By Simon Sheppard
These memoirs derive from transcripts that were provided to Rudolf Aschenauer by Eichmann’s widow, Veronika Eichmann (1909-1997), and appeared in Ich, Adolf Eichmann: Ein Historischer Zeugenbericht (Druffel, 1980). The numbers in square brackets refer to pages of that book.
We at the Heretical Press and Historical Review Press believe that these memoirs are as close as it is possible to get to Eichmann’s true voice. They are Eichmann’s own words, considered and uncoerced. Even so, an important point should be made. Like all of us, he was fallible, and Aschenauer points to a number of errors. Early on Eichmann mentions Himmler’s death by suicide pill, which should caution the reader that he was influenced by post-war press reports (i.e. Allied propaganda). David Irving, who is familiar with this matter, says that Himmler was beaten to death, and even names his killer: Sergeant-Major Edwin Austin. Chester Wilmot buried the body at 3am that same night on Nuremberg Heath. All involved were required to sign the Official Secrets Act. So, this document, important as it is, is not the definitive source on World War Two. Though it is a significant contribution to a historical era which is fraught with difficulty.
There are two sets of memoirs from Argentina, the other one based on interviews Eichmann had with Willem Sassen. Alexander Jacob wrote:
When the Israeli prosecutor Gideon Hausner wished to have the full Sassen transcripts admitted into evidence during Eichmann’s trial in 1961, Eichmann opposed this claiming that this record was mere “pub talk” since he had been drinking red wine during the interview and Sassen had constantly encouraged him to embellish his accounts for journalistic sensation and had even falsely transcribed the interview.
Parts of the Sassen interviews were sold to Life magazine, which published them in 1960. Eichmann wrote more memoirs while in Israeli captivity. Hence our claim that the memoirs presented here are the most accurate and authentic of all. They have nothing to do with Sassen and were not written in Israeli captivity. Aschenauer had served as a defence lawyer during the Nuremberg Trials and, while he clearly struggled with the publication of Ich, Adolf Eichmann, it is most unlikely that he would have corrupted the material which had been entrusted to him by Eichmann’s widow.
How it came to us
Ich, Adolf Eichmann contains a great deal of commentary by Aschenauer, much of it redundant. Jacob translated the book in its entirety and approached HRP. Subsequently a publishing contract was struck for an English edition of the book, and Jacob’s translation was purchased. Thus this English translation, imperfect as it is, is the copyright property of HRP.
The contract with Druffel stipulated that the book must be published within two years. Realising the difficulties with the translation, that time expired. There are numerous problems with the book; all could have been overcome eventually, but the difficulties of a 166,000-word faulty translation have proved to be insurmountable. The translation is not awful, tending as it does to literal, but wrong words have obviously been chosen and it is not good enough to set in print or quote with confidence.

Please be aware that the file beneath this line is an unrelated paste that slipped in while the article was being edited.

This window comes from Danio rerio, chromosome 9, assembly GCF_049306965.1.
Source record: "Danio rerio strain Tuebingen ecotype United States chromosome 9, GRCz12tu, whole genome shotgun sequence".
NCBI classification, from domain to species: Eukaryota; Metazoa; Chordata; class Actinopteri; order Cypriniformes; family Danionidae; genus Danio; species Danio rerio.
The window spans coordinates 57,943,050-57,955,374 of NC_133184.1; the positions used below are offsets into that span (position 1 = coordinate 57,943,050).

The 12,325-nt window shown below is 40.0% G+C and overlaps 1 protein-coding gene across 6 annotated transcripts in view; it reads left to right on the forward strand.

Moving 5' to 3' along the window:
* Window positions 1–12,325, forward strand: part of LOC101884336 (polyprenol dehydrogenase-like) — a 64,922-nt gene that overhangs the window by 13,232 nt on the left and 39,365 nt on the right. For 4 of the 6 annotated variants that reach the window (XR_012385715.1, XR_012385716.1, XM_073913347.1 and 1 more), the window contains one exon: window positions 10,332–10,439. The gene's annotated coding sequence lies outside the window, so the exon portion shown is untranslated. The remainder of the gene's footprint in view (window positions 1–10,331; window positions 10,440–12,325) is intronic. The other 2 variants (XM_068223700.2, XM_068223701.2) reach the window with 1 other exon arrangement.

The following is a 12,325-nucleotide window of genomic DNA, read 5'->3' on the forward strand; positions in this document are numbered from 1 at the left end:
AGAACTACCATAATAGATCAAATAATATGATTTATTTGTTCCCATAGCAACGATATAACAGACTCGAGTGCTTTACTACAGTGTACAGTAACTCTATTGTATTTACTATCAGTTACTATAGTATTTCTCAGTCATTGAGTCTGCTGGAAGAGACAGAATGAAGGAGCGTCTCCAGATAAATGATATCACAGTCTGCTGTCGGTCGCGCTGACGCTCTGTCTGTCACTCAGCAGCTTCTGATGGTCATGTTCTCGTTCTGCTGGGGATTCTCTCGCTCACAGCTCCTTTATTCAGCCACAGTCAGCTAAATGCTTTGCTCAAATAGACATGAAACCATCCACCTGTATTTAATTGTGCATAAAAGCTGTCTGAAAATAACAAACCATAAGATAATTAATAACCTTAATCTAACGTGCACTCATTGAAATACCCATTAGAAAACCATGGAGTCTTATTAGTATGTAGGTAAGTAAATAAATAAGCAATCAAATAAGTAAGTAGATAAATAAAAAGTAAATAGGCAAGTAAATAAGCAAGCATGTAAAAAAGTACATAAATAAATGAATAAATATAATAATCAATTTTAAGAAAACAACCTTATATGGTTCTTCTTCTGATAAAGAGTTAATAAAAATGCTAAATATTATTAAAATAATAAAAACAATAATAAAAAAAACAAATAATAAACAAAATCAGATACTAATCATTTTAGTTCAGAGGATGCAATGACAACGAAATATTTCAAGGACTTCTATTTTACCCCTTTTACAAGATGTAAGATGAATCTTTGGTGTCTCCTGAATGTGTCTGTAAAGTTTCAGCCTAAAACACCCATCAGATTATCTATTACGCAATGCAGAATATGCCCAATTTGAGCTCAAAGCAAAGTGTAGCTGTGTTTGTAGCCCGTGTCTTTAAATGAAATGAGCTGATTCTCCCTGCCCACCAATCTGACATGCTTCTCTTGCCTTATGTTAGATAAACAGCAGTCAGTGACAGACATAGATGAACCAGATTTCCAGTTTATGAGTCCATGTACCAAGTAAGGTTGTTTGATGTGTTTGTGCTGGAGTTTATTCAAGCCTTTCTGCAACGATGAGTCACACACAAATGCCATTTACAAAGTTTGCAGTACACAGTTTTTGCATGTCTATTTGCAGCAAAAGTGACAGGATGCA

Capping off the saga we learned that Jacob sold his translation a second time, to another publisher, whom we were told had also given up on the project, for the same reason.
It seems that everyone who gets their hands on this material feels compelled to add their tuppence-worth. (This is mine.) By the end it had acquired nearly five hundred footnotes, added by Aschenauer and even Jacob. There were biographies of virtually everyone mentioned in the book, including Hitler and Eva Braun. Here practically worthless ancillary sources like Reitlinger and the Nuremberg Trial documents have all been discarded, unless Eichmann himself refers to them.
It may seem surprising, but I have not actually read this text. It has been processed, so I have noticed parts, but the object was that it remain fresh for the final edit. It is still a work in progress: yet to be done is a review of the footnotes to incorporate any which are directly pertinent. Underline denotes any kind of suspicion or query. Should a reader be kind enough to resolve any of these, that would be helpful. Ellipsis does not denote an omission, since the book assures the reader that hardly anything has been left out, rather these seem to be an affectation by Druffel, Aschenauer, or perhaps Eichmann himself. Similarly with the liberal use of dashes between sentences. The German version is as close to the book as has been possible to achieve, save for typographical corrections (e.g. wrongly oriented quotation marks). The few additions to Eichmann’s words which remain are in square brackets.
My husband Adolf Eichmann composed his memoirs in the years beginning in 1951 up to 1959. He dictated the memoirs continually on a tape-recorder, this was then transcribed by typists from the tape to paper. My husband later corrected the work himself in writing and made the corrections in black or partly in violet pencil.
My husband composed a part of the memoirs himself by hand, and from the writing then a typed clean copy was prepared.
The work was completed in 1959. Therewith a conclusion should have been reached. My husband explained: This work should be published after my death and indeed for the benefit of the German post-war generation.
At the beginning of 1980, I made this manuscript available to the Druffel Publishers in 8131 Leoni for publication and gave the work the title “I, Adolf Eichmann.”
Everything else that was published up to now as my husband’s memoirs does not correspond to the manuscript that I have presented to the publishers under the mentioned title. These present declarations I attest herewith under oath. They are authentic.
[signed] Veronika Eichmann, born Liebl
All chapters in both German and English at the link below.